In message <firstname.lastname@example.org>
AndyC the WB <email@example.com> wrote:
> >>>>> "beamendsltd" == beamendsltd <firstname.lastname@example.org> writes:
> beamendsltd> Being nicked for speeding is breaking the law - no
> beamendsltd> civil liberty issue there.
> It is when you are forced to supply the evidence for your own
> I refer to the process whereby you have to sign and return the "Notice
> of Intended Prosecution" (NIP) to confirm that you were driving.
> If you were legally obliged to provide evidence against yourself in a
> real trial, you'd get off on the grounds that the evidence
> contradicted the European Convention on Human Rights.
Ah the Good 'Old European Convention on Human Rights, an excellent
process for protecting the guilty from the innocent.
> beamendsltd> tuff-titty - no one defended my rights when my
> beamendsltd> pleasures were under threat, so why should I care
> beamendsltd> about their problems.
> Well, that's exactly the attitude that lead to no-one caring about
> your pleasures in the first place.
That attitude has only come about recently - I have always been
at the front of the queue to defend peoples right to do as they
choose (within society's "norms") - but I've had enough. I'm going to be
stopped from going to the pub (or anywhere else) in three years time,
I'm being told my car is unacceptable, I'm being told where and when
I can drive, I'm being told what colour front door I can have (well,
if I lived in the Peak Park I would), I'm being told what I can
and can't eat, I'm being told what utensils I shold have in my kitchen,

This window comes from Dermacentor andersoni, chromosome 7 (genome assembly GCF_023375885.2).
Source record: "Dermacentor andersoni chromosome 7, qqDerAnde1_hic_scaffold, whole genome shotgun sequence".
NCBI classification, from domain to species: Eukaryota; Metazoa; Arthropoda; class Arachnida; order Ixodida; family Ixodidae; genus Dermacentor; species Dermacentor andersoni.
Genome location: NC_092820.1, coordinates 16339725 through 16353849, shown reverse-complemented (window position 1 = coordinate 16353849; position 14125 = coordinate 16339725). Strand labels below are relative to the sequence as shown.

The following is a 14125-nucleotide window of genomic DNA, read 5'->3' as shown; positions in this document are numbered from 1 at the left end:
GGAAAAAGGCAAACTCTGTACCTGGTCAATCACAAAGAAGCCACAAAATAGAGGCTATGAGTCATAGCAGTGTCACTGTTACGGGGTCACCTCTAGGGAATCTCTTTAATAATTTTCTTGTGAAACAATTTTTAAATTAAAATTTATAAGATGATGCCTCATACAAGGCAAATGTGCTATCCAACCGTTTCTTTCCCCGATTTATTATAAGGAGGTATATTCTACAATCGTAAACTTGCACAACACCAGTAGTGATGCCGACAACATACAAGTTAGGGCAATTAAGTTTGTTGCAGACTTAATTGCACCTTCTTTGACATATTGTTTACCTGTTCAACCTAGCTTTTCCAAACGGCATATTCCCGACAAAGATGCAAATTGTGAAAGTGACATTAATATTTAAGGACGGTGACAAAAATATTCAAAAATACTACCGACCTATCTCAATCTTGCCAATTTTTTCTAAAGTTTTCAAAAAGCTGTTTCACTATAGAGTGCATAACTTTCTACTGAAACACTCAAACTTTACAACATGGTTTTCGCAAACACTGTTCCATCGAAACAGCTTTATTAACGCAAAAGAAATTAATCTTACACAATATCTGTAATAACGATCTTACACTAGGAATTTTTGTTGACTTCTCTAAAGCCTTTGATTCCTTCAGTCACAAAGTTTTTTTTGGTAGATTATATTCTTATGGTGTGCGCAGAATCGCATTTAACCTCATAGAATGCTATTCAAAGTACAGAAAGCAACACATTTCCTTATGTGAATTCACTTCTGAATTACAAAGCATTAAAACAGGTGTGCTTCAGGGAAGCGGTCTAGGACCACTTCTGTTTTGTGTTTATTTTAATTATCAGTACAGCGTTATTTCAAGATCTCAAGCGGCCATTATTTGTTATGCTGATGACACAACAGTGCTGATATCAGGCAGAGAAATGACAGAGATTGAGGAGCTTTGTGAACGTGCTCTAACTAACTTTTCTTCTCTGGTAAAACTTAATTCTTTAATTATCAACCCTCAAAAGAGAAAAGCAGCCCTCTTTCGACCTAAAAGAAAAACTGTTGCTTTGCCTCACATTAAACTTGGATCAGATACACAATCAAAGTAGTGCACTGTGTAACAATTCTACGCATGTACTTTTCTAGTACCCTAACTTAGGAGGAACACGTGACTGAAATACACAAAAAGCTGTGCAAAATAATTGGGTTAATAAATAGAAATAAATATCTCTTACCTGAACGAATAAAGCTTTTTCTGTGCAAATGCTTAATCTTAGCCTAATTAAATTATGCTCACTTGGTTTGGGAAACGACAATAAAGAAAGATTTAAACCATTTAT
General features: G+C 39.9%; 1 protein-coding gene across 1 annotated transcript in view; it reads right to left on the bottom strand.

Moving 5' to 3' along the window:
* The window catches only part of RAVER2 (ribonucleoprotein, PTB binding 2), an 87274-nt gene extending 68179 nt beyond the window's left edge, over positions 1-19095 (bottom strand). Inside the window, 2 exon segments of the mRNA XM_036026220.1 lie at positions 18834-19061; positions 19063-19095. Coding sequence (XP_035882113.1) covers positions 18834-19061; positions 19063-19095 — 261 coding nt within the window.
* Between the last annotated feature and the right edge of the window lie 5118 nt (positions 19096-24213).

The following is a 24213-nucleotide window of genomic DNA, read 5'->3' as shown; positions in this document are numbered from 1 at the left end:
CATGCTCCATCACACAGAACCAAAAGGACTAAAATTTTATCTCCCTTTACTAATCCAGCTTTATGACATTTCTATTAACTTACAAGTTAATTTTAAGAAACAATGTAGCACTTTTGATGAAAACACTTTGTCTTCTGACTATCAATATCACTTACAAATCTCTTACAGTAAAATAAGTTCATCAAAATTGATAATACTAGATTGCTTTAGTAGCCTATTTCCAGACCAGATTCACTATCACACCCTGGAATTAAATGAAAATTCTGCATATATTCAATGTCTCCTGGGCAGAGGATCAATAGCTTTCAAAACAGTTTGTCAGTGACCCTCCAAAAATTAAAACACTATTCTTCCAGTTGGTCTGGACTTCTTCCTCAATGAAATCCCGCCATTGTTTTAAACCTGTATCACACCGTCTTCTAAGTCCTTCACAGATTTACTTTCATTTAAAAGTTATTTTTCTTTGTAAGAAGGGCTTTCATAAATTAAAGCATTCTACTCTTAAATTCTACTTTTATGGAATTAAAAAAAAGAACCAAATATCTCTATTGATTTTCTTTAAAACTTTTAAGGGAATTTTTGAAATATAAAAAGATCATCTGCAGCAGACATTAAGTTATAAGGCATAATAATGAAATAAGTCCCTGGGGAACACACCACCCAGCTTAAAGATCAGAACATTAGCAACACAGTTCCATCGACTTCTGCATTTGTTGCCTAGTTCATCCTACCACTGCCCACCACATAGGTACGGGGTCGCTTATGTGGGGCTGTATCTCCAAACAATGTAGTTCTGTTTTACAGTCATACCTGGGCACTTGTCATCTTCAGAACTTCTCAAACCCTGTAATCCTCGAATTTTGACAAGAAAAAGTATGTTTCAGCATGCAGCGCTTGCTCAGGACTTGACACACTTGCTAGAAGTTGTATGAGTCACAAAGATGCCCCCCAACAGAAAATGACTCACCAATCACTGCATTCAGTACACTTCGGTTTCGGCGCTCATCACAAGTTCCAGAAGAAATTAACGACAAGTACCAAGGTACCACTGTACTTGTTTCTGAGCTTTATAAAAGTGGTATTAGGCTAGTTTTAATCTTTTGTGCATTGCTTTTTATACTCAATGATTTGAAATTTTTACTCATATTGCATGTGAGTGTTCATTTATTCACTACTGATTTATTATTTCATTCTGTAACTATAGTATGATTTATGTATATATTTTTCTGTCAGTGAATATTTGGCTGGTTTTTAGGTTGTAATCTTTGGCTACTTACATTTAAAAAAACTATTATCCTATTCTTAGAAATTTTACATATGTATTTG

etc etc - so now bugger 'em I say - and when they moan about their
rights being infringed I just laugh - they've got it comming!
>I agree though - even though I'm
> about as anti-smoking as you can get without throwing buckets of water
> at people, I don't advocate banning it, simply because there are too
> many people in this world that want to ban everything they don't like.
But I don't hear you actively defening ones right to make ones
own choices - inactivity is effectively being anti - without wishing to
inclur Goodwins Law, inactivity allowed events in Europe to happen
in the 30's, and is allowing the nanny state to take over here - one is
either a supporter of an individuals rights (and resposibilities) or
not - being selective about which rights to support or not just
opens the back door....
> While I'm aginst the rigid enforcement of speed limits - it leads to
> poor concentration and bad driving - this is a much bigger issue. I
> can't see ANYONE being in favour that lets the government track the
> whereabouts of every individual in the country. It's only then a
> matter of time before this becomes admissable as evidence in court.
> And then, as with speeding, it will be up to the registered keeper to
> prove that someone else was driving, or they take the rap.
I've nothing to hide, so no problem. The Goverenment has always
been able to track us, they are just getting faster and more accurate.
Indeed, it has many plusses - if my motor is knicked it would be a lot
easier to find. If I was suspected of being involved in a crime I could
demonstate my whereabouts (or at least that of my car) - equally, if
I wanted to disappear I could just catch a bus (and not use my mobile,
or credit cards!).
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Helping keep Land Rovers on and off the road to annoy the Lib Dems